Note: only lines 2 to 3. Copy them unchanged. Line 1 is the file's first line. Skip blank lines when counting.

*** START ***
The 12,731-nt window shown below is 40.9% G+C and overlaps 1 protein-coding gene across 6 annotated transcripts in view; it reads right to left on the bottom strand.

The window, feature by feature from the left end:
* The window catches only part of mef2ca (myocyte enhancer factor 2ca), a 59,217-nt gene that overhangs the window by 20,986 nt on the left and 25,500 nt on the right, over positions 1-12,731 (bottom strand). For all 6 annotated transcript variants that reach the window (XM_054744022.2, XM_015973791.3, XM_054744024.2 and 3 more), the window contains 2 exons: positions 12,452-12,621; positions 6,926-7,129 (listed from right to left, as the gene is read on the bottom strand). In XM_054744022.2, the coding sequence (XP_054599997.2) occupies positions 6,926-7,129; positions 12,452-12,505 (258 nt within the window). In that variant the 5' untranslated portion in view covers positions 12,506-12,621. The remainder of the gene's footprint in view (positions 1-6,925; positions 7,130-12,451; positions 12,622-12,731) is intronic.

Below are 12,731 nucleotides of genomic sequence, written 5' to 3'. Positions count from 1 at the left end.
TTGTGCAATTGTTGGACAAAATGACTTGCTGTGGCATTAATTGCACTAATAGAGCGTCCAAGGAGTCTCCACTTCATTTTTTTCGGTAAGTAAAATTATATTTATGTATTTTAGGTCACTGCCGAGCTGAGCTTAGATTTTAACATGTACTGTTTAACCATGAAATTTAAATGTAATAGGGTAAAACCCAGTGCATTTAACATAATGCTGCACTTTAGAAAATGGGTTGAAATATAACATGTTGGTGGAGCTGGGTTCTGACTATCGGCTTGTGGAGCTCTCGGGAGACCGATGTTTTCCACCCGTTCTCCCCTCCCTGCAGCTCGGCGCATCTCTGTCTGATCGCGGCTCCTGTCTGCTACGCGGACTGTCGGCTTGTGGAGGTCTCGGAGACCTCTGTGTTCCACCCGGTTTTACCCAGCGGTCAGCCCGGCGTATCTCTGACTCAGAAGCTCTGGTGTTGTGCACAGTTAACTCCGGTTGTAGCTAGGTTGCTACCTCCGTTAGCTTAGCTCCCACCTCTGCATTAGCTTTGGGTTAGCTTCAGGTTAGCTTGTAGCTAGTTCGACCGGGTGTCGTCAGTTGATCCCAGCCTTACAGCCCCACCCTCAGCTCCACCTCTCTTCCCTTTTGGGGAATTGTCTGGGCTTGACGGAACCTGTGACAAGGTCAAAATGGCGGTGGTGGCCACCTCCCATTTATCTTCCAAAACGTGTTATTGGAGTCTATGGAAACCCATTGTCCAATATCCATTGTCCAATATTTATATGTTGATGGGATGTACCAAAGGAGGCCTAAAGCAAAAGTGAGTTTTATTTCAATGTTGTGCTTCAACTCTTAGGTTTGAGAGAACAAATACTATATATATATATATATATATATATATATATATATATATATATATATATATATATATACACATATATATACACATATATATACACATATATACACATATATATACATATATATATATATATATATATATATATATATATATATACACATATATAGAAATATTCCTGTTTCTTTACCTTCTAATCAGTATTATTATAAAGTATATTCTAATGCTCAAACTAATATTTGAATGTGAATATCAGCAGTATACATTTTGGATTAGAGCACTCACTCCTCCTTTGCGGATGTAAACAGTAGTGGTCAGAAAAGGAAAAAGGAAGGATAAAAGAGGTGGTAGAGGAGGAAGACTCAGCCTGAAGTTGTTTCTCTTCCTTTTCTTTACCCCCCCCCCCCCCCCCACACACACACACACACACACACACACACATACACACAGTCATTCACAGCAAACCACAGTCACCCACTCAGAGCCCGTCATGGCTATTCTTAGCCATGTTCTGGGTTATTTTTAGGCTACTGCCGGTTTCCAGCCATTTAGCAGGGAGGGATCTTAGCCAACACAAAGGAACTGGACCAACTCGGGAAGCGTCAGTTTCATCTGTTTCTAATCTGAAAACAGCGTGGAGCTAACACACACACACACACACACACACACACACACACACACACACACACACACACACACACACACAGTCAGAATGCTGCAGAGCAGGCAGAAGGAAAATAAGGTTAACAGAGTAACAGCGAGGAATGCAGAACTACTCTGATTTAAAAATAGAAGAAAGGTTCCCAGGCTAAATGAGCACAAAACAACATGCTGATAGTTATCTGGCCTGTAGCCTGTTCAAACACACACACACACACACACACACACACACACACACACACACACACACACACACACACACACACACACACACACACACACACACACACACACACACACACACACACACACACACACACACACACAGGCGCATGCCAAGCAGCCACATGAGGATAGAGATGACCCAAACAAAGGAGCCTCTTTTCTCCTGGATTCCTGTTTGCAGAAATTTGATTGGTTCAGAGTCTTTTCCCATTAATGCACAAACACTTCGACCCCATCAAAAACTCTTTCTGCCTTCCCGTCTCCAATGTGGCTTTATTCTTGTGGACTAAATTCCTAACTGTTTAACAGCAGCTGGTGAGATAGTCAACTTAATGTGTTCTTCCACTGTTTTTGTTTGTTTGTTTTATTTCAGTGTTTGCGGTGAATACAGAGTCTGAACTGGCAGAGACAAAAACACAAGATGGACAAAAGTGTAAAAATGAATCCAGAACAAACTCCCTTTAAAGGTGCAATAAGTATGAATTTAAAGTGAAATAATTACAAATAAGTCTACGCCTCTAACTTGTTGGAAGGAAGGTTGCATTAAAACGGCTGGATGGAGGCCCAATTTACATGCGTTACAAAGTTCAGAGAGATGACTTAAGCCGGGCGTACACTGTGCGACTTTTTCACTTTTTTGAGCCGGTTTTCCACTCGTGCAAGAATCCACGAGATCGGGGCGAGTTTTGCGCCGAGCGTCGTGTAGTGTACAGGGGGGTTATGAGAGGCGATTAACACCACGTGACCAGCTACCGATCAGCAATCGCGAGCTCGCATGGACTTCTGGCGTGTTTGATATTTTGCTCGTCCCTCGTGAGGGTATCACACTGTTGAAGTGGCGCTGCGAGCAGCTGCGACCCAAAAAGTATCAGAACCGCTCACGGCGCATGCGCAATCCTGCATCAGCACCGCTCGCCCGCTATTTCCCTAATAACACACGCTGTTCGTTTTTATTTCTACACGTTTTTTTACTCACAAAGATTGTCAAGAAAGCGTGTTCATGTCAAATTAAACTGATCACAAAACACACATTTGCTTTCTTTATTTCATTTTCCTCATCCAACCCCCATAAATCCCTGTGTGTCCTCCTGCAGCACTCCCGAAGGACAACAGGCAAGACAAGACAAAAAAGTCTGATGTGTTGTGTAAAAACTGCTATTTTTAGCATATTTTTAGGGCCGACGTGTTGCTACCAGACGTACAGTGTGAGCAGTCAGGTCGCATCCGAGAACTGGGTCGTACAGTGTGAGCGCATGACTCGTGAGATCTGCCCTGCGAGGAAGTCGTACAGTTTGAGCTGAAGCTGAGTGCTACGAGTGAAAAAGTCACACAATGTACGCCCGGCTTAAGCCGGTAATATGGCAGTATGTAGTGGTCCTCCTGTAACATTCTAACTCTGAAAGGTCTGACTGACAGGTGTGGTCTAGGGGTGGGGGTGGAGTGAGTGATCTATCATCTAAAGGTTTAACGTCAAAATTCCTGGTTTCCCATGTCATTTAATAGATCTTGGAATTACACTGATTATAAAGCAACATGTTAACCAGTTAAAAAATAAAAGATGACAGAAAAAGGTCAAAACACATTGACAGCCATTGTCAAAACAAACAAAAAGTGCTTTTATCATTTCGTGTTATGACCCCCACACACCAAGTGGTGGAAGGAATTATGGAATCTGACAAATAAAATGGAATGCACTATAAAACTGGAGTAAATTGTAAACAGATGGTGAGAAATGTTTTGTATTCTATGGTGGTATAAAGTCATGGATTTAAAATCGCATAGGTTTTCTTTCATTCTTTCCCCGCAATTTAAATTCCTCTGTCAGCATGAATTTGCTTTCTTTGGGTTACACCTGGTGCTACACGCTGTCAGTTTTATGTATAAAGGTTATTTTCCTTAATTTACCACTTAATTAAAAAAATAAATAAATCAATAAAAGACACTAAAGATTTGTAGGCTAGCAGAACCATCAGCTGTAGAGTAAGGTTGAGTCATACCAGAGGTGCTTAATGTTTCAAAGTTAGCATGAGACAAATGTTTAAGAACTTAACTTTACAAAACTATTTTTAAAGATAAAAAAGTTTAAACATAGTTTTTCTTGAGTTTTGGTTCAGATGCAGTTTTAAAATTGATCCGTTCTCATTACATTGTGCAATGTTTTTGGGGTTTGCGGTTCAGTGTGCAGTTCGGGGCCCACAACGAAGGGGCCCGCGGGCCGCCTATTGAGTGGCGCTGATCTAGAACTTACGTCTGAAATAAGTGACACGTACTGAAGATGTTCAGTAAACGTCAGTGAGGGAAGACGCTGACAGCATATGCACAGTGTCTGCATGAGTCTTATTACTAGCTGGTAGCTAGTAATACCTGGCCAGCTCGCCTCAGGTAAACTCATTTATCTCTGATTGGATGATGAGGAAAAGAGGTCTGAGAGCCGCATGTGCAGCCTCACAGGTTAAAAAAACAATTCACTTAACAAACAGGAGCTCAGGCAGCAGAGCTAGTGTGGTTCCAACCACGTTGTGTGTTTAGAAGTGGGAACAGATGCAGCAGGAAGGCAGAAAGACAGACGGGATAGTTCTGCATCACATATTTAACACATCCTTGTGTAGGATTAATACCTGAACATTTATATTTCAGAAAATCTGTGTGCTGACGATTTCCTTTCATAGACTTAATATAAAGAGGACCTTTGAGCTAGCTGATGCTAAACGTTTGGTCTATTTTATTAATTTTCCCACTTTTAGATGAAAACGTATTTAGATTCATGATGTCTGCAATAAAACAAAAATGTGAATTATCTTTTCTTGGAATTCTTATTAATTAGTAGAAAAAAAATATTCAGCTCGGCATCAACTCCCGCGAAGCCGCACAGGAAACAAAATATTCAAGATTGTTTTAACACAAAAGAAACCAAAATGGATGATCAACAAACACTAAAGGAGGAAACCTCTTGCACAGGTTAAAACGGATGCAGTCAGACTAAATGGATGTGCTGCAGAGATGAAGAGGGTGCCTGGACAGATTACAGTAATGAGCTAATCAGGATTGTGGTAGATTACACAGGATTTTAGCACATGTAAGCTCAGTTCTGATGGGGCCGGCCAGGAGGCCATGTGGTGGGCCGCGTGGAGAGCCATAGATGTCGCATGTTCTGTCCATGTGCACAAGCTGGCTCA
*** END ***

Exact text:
The window, feature by feature from the left end:
* The window catches only part of mef2ca (myocyte enhancer factor 2ca), a 59,217-nt gene that overhangs the window by 20,986 nt on the left and 25,500 nt on the right, over positions 1-12,731 (bottom strand). For all 6 annotated transcript variants that reach the window (XM_054744022.2, XM_015973791.3, XM_054744024.2 and 3 more), the window contains 2 exons: positions 12,452-12,621; positions 6,926-7,129 (listed from right to left, as the gene is read on the bottom strand). In XM_054744022.2, the coding sequence (XP_054599997.2) occupies positions 6,926-7,129; positions 12,452-12,505 (258 nt within the window). In that variant the 5' untranslated portion in view covers positions 12,506-12,621. The remainder of the gene's footprint in view (positions 1-6,925; positions 7,130-12,451; positions 12,622-12,731) is intronic.